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‘Miracle Baby:’ Woman Gets Pregnant Years After Both Fallopian Tubes Removed, Without IVF

By Mimi Nguyen-ly

A woman in Missouri was surprised at the birth of her “miracle baby” even though she had had both her fallopian tubes removed three years earlier.

Despite having undergone a procedure that doctors assured her would make it impossible for her to conceive, tests confirmed that Elizabeth Kough was pregnant. In March, she gave birth at North Kansas City Hospital to a healthy 7-pound, 6-ounce baby, according to a report by The Kansas City Star.

“I was shocked and I was like, ‘This isn’t in my plan,'” Kough told the Star. “I’m a planner. But now, sometimes the best-laid plans, you need to just do away with those.”

Kough also said that she did not have any in-vitro fertilization (IVF).

“He is a beautiful baby. I am exceptionally lucky to have him in my life,” she said.

An egg normally must travel from the ovaries to the fallopian tube. The sperm and the egg must combine in one of the tubes to make pregnancy possible, according to the Mayo Clinic. Without the tubes, there is little chance of becoming pregnant naturally–IVF would be the only other way to become pregnant.

In 2015, Kough underwent the procedure, called a “bilateral salpingectomy.” Kough has a history of ovarian cancer in her family and the procedure can greatly decrease her risk of having cancer.

At the time she was 35, divorced, and had already had three children.

Her medical record of the surgery, performed in Virginia, was a success, and a pathology record confirmed that the fallopian tubes were taken out of her body. The procedure is regarded widely as one of the most effective forms of birth control.

“When I had the procedure done, they were like, ‘It’s about as close to 100 percent [chance of preventing pregnancy] as you can get,'” she told the Star.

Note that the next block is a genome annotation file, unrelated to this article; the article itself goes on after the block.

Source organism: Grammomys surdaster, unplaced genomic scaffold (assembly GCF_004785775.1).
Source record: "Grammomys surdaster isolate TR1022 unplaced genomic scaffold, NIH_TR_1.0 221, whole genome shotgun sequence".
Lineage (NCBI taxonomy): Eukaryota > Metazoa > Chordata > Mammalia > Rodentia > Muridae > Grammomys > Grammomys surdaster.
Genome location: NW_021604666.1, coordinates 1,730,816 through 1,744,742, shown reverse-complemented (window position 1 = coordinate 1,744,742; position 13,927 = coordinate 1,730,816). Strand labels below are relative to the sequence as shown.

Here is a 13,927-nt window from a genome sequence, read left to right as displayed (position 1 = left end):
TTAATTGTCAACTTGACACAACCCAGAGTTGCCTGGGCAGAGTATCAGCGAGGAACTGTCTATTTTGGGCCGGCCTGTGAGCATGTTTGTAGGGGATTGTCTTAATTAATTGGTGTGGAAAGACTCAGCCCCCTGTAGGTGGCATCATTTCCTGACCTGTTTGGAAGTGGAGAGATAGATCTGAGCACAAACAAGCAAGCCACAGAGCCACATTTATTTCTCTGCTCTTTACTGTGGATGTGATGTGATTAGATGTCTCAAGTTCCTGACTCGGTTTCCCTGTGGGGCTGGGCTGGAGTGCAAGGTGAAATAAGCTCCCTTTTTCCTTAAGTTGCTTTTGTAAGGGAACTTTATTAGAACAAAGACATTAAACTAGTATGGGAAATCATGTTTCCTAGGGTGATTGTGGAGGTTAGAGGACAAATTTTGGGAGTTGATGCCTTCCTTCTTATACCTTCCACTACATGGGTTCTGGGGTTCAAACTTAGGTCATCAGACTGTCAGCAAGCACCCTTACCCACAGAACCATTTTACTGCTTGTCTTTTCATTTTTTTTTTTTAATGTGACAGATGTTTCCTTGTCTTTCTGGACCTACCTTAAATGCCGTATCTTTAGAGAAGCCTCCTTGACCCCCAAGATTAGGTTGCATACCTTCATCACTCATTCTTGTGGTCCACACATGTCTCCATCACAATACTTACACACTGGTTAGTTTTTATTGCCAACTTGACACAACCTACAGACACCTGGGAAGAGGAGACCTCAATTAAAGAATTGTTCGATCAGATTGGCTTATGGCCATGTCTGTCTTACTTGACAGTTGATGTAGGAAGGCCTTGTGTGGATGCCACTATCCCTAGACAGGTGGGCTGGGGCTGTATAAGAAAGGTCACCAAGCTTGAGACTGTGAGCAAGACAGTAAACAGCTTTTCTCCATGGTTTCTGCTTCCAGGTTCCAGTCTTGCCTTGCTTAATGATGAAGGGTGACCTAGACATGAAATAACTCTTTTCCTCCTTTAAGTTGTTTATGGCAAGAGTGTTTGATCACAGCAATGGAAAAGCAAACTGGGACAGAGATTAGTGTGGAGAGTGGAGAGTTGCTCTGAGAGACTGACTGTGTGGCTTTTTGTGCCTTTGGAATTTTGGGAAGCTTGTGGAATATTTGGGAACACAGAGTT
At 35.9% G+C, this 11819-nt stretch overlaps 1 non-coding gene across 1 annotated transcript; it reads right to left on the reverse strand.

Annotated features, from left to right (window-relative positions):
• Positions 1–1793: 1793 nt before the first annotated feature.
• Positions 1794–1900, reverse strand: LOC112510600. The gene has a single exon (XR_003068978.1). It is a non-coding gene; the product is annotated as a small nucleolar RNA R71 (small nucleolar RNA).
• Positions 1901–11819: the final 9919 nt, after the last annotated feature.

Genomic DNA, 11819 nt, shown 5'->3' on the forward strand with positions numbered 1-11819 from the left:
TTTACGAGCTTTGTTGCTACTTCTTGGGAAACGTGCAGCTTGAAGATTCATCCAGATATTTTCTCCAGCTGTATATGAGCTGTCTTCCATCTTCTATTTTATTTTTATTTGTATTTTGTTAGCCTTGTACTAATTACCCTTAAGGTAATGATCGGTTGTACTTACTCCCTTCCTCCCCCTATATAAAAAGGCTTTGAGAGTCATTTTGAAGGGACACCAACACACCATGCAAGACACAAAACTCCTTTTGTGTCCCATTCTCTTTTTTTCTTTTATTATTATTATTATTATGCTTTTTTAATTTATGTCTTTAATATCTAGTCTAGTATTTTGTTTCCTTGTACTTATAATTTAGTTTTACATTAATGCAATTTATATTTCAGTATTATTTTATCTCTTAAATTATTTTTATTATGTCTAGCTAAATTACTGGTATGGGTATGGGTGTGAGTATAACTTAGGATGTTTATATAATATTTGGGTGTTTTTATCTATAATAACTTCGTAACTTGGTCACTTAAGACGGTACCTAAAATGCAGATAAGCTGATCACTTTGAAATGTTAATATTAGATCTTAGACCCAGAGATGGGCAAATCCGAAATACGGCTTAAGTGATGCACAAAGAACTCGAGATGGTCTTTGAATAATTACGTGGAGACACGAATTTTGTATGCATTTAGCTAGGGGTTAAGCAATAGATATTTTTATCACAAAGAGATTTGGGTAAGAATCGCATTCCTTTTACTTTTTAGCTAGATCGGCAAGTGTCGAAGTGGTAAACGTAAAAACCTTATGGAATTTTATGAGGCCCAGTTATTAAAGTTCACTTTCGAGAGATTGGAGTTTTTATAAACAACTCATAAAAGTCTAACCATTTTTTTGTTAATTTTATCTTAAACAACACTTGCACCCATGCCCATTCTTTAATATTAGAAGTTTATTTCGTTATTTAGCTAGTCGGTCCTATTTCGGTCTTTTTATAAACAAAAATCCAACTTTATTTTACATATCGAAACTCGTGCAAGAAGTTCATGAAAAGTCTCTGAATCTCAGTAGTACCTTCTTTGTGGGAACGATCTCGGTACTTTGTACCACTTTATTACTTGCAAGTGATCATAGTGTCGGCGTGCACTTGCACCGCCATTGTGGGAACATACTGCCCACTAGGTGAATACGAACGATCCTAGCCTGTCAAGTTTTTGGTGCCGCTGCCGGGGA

But she became unexpectedly pregnant two years later when she moved to Missouri, the Star reported.

How did Kough’s pregnancy happen? One hypothesis presented in a medical journal in 2007 (pdf) suggested that an egg could, in very rare circumstances, bypass a small space between the ovary and the uterus, if that area had not been completely closed off after the surgery. The egg’s transit is referred to as “transperitoneal migration.”

“I don’t know if he was just a medical miracle and a one-in-a-million chance, or if he was absolutely meant to be,” Kough said. “I’m just a little person. I don’t know about the greater universe and God’s plan for us. But I do know that he’s definitely very special. Special to me and to our family.”

The American College of Obstetricians and Gynecologists says the rate of pregnancy for women who have had partial removal of their fallopian tubes is about 20.1 out of 1,000. The rate is 7.5 out of 1,000 if the fallopian tubes are partially removed immediately after childbirth. But there is not enough data on women who become pregnant after having both their fallopian tubes removed.

Kough had her baby boy, Benjamin, via planned cesarean section. She told the Star that surgeons double-checked whether the tubes were still inside.

“They said, ‘No there’s nothing there. The surgeon did everything correctly. There’s no tubes,’” she said. “So, he truly was a miracle baby.”

Stories of women giving birth naturally after having both their fallopian tubes removed are few and far between, but some have been recorded.

One account was told by Dr. Harley Rotbart, published in 2016 in his book “Miracles We Have Seen.” A woman became pregnant naturally two years after having both her fallopian tubes removed, Rotbart recounted.

“‘How could this be?’ I had personally removed both her fallopian tubes with confirmation from the pathology laboratory … I cannot imagine how her eggs could have made it to the uterus to be fertilized without fallopian tubes to get them there.

“Impossible? Yet it happened. Amanda considered this to be a miracle, and I couldn’t disagree,” he wrote, adding that the woman went on to have a healthy baby girl.

At least two other cases of natural births, one in 2013 and another in 2015, have been reported, where the women gave birth years after their fallopian tubes were fully removed.

There have also been cases of a woman having a natural birth soon after they have had their fallopian tubes removed—one case was reported in 2015 and another reported in 2018. In both cases, doctors suspect that the fertilized egg, or fetus, that was formerly in the fallopian tube had traveled to the uterus before the salpingectomy was carried out.